Saudi Arabian Mass execution of 81 men
Saudi Arabia: the largest mass execution in this country in years
The kingdom of Saudi Arabia executed 81 men on March 12, 2022, all of whom had been convicted of a wide range of offences, including “terrorism”- related crimes, murder, armed robbery, and arms smuggling. Those put to death included seven Yemenis, one Syrian and 73 Saudi.
According to Amnesty International, “forty-one of those executed on Saturday are from Saudi Arabia’s Shi’a minority,” a minority which has long been at odds with the government over discrimination against Shiites. This is the largest mass execution in this country in years, bringing the total number of executions in the country to 100 since the beginning of this year.
World Coalition member organizations and the international community condemn mass executions in Saudi Arabia
The executions drew immediate international reactions. U.N. High Commissioner for Human Rights, Michelle Bachelet, issued a statement on March 14 saying that the executions did not conform to “international human rights and humanitarian law and may amount to a war crime.” “I condemn Saudi Arabia’s mass execution,” she said. The Tunisian Coalition Against the Death Penalty published a post on their Facebook page in which they, and several other Tunisian organizations, “condemn the mass executions in Saudi Arabia and Egypt, and the shameful Western complicity.”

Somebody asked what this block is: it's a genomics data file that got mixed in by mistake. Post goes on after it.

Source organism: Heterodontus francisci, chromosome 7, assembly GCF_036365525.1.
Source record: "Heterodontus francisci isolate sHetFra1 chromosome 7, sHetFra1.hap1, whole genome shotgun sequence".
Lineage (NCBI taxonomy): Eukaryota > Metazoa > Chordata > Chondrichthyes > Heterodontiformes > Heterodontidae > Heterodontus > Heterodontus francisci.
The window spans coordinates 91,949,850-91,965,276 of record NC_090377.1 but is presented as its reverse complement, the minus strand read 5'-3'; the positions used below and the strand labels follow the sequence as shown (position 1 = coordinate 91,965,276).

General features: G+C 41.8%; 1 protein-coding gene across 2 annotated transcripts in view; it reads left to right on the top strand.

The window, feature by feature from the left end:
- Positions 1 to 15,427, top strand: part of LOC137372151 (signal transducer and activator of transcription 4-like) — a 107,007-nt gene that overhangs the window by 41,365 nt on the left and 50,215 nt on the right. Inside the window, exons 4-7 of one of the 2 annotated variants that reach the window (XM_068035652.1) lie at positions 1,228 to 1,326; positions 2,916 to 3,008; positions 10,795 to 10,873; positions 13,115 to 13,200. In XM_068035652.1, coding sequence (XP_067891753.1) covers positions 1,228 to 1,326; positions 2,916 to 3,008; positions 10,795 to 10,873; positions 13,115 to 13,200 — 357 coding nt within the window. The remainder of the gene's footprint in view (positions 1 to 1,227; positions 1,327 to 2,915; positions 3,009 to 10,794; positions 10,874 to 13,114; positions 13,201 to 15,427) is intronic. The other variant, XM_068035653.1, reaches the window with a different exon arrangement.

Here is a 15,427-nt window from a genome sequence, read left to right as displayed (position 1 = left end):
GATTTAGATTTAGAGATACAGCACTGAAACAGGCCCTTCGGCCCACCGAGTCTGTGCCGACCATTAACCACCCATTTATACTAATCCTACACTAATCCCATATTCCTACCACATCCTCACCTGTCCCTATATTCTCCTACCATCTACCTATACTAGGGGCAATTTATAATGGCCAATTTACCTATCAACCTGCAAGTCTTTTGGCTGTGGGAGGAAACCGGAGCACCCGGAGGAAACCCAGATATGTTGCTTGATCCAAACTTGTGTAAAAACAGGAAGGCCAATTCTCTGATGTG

Amnesty International stated that the executions are “the latest demonstration of Saudi Arabia’s politicized use of the death penalty to silence dissent in the Eastern Province.” Many of those executed on Saturday were sentenced to death for offenses related to their participation in protests according to Reprieve. On March 15, Human Rights Watch issued a news release and a video on their Instagram account, stating that “[r]ampant and systemic abuses in Saudi Arabia’s criminal justice system suggest it is highly unlikely that any of the men received a fair trial. “
The executions occurred when Saudi Crown Prince Mohammed bin Salman was overhauling its justice system and limiting its use of the death penalty. Soraya Bauwens, the deputy director of Reprieve said that “The world should know by now that when Mohammed bin Salman promises reform, bloodshed is bound to follow.” Reprieve also coordinated a joint letter to F1 racers ahead of the Saudi Formula One Grand Prix in Jeddah calling them to support champion Lewis Hamilton speaking of being shocked to hear about mass executions.
After condemning mass executions on March 13, the European Union called for a complete de facto moratorium “as a first step towards the formal and total abolition of the death penalty” in Saudi Arabia. Despite a global shift away from the death penalty, Saudi Arabia remains one of 38 countries that still uses it.